The digital business week

9 Aug 2010

A digest of the top business and technology news stories from the past week.

3 becomes primary sponsor of Irish football team

Mobile operator 3 Ireland has announced it will be the primary sponsor of the Irish national football team as well as all international squads in a four-year agreement worth more than €7.5m.

The sponsorship agreement will not just see 3 working with the Football Association of Ireland for the national team but also involve sponsorship at “grassroots” level, ie, involving football clubs and leagues throughout the republic.

As primary sponsor, 3 will have premium branding rights for the Irish team’s training and game gear and kit, as well as branding on tickets and pitch-side at the Aviva Stadium.

“We are delighted to announce this major sponsorship, and see this as a strong strategic fit for our business to drive awareness of our brand amongst supporters of the No 1 sport in the country. Football fans will be at the heart of 3’s sponsorship strategy and we plan to launch a range of exciting new initiatives, including priority ticket bookings for 3 customers,” said 3 CEO Robert Finnegan.

The new strip with 3 branding will be available from autumn onwards, and 3 customers will have privileged access to tickets and other as-yet unannounced initiatives.

Senior Irish international manager Giovanni Trapattoni said the partnership is “good for the game at all levels” and that it will help the FAI develop and grow the sport.

FTC settles case against Intel

The US Federal Trade Commission has reached a settlement with Intel over allegations the semiconductor giant illegally stifled competition in the market for computer chips.

According to the FTC, Intel has agreed to provisions that will open the door to renewed competition and prevent Intel from suppressing competition in the future.

The FTC settlement applies to central processing units (CPUs), graphics processing units (GPUs) and chipsets, and prohibits Intel from using threats, bundled prices, or other offers to exclude or hamper competition or otherwise unreasonably inhibit the sale of competitive CPUs or GPUs.

The settlement also prohibits Intel from deceiving computer manufacturers about the performance of non-Intel CPUs or GPUs.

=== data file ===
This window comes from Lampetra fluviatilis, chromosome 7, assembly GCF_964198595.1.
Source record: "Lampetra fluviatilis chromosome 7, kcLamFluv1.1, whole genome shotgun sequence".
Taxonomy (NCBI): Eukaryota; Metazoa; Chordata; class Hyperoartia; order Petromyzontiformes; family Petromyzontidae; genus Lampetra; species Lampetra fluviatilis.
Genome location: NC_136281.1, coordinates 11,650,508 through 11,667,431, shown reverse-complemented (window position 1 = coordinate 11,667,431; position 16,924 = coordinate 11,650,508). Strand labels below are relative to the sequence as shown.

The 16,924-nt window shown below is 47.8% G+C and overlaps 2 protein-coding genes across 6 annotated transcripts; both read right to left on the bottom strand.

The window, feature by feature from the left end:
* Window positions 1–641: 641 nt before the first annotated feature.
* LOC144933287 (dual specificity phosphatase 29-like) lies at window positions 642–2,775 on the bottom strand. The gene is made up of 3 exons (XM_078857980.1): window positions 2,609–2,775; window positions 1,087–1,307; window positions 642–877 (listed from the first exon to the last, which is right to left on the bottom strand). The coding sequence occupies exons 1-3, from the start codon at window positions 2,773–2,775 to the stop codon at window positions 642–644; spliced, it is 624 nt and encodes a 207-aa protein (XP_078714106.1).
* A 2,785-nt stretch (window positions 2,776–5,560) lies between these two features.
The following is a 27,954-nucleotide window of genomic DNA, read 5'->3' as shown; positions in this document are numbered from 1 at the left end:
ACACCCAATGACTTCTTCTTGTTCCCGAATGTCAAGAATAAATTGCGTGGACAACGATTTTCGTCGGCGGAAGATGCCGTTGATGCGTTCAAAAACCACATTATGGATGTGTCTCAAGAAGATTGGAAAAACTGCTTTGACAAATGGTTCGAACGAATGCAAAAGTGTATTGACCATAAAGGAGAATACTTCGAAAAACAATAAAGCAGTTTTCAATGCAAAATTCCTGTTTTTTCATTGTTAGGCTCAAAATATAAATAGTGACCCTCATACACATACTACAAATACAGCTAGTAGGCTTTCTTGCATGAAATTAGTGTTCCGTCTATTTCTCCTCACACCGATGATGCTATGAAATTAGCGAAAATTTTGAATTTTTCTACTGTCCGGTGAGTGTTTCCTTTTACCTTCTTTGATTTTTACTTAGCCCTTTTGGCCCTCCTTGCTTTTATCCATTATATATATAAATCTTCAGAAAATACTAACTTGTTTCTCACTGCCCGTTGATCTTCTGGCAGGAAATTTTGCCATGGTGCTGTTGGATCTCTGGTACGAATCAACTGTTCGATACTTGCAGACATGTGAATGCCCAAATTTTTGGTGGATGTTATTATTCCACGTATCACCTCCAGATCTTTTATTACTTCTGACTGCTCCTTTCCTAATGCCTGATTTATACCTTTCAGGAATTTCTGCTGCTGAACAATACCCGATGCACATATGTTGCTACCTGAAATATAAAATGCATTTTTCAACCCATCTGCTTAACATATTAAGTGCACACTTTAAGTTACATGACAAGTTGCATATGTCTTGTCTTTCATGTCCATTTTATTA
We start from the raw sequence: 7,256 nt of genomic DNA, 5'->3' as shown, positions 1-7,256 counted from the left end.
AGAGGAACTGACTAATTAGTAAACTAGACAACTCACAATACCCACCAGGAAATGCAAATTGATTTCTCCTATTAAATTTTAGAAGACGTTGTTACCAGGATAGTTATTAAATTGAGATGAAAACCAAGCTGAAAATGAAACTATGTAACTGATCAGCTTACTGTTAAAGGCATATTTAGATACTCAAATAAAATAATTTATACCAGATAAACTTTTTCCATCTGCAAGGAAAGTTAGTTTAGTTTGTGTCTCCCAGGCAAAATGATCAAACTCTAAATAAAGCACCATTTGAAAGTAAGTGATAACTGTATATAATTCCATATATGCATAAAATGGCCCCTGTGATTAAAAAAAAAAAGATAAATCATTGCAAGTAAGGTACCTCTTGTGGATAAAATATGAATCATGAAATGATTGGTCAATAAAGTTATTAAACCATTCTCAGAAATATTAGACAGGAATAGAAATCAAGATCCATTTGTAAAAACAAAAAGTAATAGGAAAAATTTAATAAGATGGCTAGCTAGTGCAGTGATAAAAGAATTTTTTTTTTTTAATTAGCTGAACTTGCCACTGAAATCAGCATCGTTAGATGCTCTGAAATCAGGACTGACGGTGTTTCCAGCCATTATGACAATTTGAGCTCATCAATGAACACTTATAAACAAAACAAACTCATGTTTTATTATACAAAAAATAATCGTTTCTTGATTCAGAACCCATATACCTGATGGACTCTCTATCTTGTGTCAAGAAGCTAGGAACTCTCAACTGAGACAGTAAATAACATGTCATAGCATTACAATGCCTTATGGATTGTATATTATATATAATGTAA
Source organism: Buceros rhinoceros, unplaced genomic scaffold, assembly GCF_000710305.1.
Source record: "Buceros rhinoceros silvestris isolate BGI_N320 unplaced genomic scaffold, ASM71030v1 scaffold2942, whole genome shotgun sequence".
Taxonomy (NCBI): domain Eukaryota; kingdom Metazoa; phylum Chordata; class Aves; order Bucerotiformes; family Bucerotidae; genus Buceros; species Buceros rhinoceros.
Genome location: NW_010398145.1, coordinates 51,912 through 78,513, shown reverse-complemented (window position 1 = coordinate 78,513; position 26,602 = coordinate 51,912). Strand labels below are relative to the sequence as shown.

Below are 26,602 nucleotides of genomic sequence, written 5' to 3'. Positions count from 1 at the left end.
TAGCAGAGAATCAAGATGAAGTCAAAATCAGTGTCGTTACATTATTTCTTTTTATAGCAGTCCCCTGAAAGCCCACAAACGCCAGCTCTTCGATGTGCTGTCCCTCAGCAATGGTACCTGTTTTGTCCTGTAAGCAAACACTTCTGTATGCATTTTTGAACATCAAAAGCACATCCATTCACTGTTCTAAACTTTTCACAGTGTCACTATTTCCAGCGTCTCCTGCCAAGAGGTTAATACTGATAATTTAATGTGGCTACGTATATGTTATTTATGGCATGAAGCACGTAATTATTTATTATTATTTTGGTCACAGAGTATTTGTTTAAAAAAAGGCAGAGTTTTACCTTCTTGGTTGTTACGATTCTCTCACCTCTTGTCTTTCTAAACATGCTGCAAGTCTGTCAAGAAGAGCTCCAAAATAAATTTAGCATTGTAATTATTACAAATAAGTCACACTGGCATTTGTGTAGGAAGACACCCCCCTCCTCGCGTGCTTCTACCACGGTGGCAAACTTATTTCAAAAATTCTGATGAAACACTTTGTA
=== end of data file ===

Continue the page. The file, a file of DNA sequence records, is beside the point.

The FTC settlement goes beyond those reached in previous antitrust cases against Intel in a number of ways. For example, the FTC settlement order protects competition and not any single competitor in the CPU, graphics and chipset markets.

IT spending rebounds, but industry fears double-dip recession

Strong PC shipments and enterprise IT spending saw overall IT spending rebound in the first half of 2010, with emerging markets leading the way. However, the shadow of a double-dip recession lurks and IDC has prepared a scenario for the IT industry.

IT spending rebounded quickly in the first half of 2010, led by capital spending on new hardware infrastructure as businesses, governments and consumers took advantage of a stabilised economy to work off pent-up demand for new PCs, servers, storage and network equipment, according to IDC.

Emerging markets led the way, with the economic recovery driving a new wave of intense IT investment in countries such as China, India, Brazil and Russia.

As a result, IDC has raised its projection for annual IT spending in 2010 to US$1.51trn, representing growth of 6pc in constant currency.

Hardware spending will increase by 11pc to US$624bn, while software and services spending is set to rise by 4pc and 2pc, respectively.

Avaya to cut 64 jobs in Dublin, 34 to transfer to Galway

Telecoms equipment and software player Avaya is to cut 64 jobs at its operations in Sandyford, South Dublin, as part of its plans to consolidate with the operations of Nortel in Galway.

In September, Avaya emerged as the winner of a bid to acquire Nortel’s Enterprise division for US$900m and the deal was closed in December, creating a new Avaya with 21,000 employees worldwide.

Avaya is a key player in the Irish unified communications market and employs 200 people in Sandyford, where it has a major R&D operation. Avaya bought Irish technology firm Spectel in 2004 for US$103m.

Nortel, which has been in Galway for 37 years, employs 300 people in the city.

Staff in Sandyford have been told they would be paid statutory redundancy and would lose their positions on the last day of September.

Facebook IPO not happening until 2012

Facebook is not planning to IPO until 2012 in order to give itself more time to grow its user base and grow sales, according to reports. The company, which has revenues of US$800m, recently secured its 500 millionth user.

According to a Bloomberg report, three people familiar with the subject said the company intends to use the time wisely, to grow sales, resolve the plethora of privacy issues and ultimately gain more users.

Judging the pace of growth, allied with the growth of the internet and the spread of smartphone devices, it is likely that in two years’ time social-networking giant Facebook could reach the one-billion user mark.

It is envisaged that in terms of sales – from online advertising with major brands, classifieds, branding opportunities for businesses via Facebook Marketplace, the Facebook Credits currency and, of course, the rise and rise of social gaming – Facebook could boost sales from US$800m this year to US$1.4bn next year.

The company, which was started by Mark Zuckerberg six years ago on the Harvard University campus, has become the second most-visited site on the internet and is to be the subject of a movie, The Social Network, which will debut in October.

John Kennedy is a journalist who served as editor of Silicon Republic for 17 years